In fact, you have just lost your metadata by default as OneDrive won’t require this from you (your document won’t be checked in if it’s missing anything but you won’t get a prompt to complete this in your windows explorer client).
The answer is indeed a hybrid approach. Seem familiar?
Full credit to Scott for this analogy (it was so good it did not make sense to try and make up another one):
If you are looking for a can of soup in a supermarket you probably want a label on the can to know what flavour it is right? Else you are going to spend a lot of time opening up cans in the hope that it’s the flavour you are looking for.
If we consider a label on a soup can to be metadata, then the analogy makes sense – we can read the labels (metadata) and see what sort of information (or soup flavour) is contained inside.
The only problem with this approach is that it relies on you walking down the soup isle in your supermarket to read the labels. What if soup cans were scattered throughout the supermarket alongside other food? You can certainly see what the flavour is, but you still have to know where the cans are.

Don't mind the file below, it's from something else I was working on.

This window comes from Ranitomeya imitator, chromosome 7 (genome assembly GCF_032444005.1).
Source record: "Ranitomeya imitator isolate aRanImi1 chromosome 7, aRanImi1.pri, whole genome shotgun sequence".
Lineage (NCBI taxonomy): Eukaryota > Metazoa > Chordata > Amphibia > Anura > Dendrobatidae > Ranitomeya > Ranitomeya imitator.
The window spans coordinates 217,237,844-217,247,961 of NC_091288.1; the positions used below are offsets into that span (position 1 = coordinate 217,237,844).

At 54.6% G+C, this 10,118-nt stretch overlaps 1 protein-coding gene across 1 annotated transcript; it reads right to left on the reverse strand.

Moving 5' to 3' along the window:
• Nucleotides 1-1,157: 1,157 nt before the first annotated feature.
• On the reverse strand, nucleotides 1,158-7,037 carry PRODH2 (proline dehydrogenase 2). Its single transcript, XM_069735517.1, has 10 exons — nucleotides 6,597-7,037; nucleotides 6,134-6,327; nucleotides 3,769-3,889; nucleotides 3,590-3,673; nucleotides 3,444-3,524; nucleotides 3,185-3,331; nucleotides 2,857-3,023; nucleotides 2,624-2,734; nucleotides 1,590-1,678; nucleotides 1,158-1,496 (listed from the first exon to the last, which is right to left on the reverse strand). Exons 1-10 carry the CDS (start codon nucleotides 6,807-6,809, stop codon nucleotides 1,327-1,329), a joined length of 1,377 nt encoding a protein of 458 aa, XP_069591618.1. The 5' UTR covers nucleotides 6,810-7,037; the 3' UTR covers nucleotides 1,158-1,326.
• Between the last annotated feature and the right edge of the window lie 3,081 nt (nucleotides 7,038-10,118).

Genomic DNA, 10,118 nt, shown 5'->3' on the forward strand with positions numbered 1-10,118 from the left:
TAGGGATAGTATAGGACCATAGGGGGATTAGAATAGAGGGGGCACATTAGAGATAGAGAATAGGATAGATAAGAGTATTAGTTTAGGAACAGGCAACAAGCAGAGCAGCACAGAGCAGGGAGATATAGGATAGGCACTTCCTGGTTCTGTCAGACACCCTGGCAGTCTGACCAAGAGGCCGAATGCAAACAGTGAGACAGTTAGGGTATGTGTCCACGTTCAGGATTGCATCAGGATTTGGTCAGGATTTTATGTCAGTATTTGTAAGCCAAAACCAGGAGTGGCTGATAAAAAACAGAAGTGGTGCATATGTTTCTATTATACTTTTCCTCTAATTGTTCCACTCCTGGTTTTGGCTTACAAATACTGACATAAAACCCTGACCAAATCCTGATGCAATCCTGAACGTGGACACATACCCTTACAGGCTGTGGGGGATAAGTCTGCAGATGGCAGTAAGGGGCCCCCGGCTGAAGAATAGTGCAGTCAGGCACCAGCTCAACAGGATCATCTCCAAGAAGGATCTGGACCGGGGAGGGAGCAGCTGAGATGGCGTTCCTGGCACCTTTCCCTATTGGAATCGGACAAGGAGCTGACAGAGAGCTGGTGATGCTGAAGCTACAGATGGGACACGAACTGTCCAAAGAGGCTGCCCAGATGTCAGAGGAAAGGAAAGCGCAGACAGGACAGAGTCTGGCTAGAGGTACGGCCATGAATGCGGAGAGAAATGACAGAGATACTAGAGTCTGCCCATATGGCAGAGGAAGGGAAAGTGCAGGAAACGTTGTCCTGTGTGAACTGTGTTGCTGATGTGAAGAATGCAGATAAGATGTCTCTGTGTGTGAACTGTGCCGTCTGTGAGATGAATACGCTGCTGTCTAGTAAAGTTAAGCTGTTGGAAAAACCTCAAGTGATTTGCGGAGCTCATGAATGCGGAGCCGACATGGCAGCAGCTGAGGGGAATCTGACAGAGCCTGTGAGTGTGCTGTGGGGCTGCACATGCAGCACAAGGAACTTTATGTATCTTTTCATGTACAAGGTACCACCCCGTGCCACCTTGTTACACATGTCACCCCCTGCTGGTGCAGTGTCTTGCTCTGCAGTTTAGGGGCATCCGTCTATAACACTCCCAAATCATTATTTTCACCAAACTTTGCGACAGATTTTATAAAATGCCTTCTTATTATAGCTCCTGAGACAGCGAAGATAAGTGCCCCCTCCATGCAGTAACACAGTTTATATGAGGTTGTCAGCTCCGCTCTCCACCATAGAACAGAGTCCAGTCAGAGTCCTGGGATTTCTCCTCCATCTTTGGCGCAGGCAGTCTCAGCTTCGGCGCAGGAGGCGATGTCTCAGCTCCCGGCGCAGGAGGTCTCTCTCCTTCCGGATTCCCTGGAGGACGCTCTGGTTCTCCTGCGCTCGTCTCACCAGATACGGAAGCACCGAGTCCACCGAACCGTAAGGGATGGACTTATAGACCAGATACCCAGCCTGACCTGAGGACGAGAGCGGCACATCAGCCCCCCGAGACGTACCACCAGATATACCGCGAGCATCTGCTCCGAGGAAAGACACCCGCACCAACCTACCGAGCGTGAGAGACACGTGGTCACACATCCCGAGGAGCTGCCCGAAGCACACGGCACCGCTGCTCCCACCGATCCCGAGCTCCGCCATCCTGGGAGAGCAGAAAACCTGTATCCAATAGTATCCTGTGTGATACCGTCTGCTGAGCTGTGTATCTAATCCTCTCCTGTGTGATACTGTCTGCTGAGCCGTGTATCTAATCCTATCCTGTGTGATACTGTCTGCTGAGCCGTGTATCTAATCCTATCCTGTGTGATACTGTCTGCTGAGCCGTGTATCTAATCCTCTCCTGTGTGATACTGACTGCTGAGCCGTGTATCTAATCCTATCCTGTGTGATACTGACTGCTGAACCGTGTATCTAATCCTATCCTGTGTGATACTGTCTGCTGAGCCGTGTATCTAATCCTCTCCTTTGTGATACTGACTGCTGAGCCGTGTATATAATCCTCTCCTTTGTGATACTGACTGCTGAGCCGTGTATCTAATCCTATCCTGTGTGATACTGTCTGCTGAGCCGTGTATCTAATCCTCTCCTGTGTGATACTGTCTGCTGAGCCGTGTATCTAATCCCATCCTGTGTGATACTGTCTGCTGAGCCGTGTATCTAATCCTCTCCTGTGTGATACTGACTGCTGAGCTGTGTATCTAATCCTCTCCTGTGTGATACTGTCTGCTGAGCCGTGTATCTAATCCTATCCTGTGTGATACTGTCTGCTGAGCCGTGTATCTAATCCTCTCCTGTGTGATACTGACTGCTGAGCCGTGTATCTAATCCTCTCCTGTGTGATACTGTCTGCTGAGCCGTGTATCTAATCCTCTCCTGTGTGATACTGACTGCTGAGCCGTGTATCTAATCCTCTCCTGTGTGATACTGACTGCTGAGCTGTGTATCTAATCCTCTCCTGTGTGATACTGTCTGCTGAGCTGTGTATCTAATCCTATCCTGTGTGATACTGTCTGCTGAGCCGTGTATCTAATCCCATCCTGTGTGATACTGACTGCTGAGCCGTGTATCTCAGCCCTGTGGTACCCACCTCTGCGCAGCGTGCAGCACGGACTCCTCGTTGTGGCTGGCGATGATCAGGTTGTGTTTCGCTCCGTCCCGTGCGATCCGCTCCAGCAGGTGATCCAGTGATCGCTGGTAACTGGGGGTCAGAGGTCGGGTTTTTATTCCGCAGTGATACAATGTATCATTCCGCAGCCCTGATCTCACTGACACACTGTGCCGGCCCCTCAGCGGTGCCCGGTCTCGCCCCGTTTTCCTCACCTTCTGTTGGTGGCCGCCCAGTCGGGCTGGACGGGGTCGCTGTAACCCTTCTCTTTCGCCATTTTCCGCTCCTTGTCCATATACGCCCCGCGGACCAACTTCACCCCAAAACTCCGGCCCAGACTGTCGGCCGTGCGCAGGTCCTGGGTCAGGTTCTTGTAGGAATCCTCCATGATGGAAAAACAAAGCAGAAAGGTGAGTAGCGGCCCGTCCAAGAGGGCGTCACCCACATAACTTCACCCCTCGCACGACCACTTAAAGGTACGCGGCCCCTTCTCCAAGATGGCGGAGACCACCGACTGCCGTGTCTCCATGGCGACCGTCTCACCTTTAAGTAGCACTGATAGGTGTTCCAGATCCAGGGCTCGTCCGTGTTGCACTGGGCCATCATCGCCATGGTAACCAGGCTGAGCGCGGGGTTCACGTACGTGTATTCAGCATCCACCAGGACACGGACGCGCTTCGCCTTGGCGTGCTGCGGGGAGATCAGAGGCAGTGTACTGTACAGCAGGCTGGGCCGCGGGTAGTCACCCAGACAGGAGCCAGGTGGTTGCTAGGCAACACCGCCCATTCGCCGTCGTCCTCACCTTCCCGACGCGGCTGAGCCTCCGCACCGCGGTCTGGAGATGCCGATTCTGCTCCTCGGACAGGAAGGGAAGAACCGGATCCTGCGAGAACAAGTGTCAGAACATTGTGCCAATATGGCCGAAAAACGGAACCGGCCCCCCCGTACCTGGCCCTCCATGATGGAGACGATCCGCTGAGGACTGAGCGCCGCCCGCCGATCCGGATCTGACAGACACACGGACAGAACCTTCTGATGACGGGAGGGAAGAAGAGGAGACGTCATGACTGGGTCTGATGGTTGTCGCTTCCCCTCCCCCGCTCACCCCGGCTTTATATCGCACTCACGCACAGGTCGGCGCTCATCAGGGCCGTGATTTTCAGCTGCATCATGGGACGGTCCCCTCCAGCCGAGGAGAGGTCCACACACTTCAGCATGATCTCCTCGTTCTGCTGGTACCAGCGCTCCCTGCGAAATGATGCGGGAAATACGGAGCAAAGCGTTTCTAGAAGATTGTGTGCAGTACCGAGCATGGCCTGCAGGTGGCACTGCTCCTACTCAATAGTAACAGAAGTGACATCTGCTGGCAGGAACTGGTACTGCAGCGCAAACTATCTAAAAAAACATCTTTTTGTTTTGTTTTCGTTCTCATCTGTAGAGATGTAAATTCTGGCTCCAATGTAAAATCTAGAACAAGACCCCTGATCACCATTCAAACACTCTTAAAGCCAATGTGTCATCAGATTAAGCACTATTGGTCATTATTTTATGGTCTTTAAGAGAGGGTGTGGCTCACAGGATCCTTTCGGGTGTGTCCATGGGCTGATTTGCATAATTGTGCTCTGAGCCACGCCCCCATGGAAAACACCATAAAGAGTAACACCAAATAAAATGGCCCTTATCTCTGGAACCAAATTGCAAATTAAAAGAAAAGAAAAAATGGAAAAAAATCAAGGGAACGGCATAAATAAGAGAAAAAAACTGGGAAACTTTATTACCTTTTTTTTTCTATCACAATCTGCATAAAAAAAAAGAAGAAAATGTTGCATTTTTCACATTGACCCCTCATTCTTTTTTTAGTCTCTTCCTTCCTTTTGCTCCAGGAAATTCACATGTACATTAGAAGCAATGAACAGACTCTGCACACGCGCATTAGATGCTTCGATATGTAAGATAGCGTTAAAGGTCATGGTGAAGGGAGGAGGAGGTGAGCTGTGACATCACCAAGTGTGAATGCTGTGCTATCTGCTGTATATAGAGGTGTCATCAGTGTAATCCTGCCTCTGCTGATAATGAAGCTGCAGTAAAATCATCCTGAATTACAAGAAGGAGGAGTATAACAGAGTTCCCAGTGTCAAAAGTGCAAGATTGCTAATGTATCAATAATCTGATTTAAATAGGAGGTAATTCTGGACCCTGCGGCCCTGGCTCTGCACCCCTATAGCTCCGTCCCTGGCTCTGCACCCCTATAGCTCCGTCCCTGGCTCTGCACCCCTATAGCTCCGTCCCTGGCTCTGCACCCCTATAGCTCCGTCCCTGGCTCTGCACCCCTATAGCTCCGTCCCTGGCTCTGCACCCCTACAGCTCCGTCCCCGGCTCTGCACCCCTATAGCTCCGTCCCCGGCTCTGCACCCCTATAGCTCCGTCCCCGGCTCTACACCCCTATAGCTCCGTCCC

This is where isles (folders) come in.
With a isle (folder) you can narrow down to what you are looking for and then rely on metadata to converge on exactly what you are looking for.
There is a symbiotic relationship here.
Moving away from Scott’s analogy above, the message hopefully makes perfect sense and you may be wondering:
a) Why I’m not doing this already
b) How can I easily do this?
The answer is actually simpler than you think. From SharePoint 2010 there is an obscure feature in your document library settings called Column default value settings.
This menu takes you to a screen where you can assign the default metadata that will be applied against a particular folder combination. In practise, users who upload documents into folders using the likes of OneDrive for Business can have their documents automatically tagged with metadata based on the folders where the document was stored.
I will flesh out an example of how to do this below. There are some manual steps required to set this up and continue to maintain the relationship when new folders are added. From a practical point of view, you probably want to apply this method to the first 1-2 levels of folders only and leave your end users with some training/guidance on applying metadata manually to documents below these levels.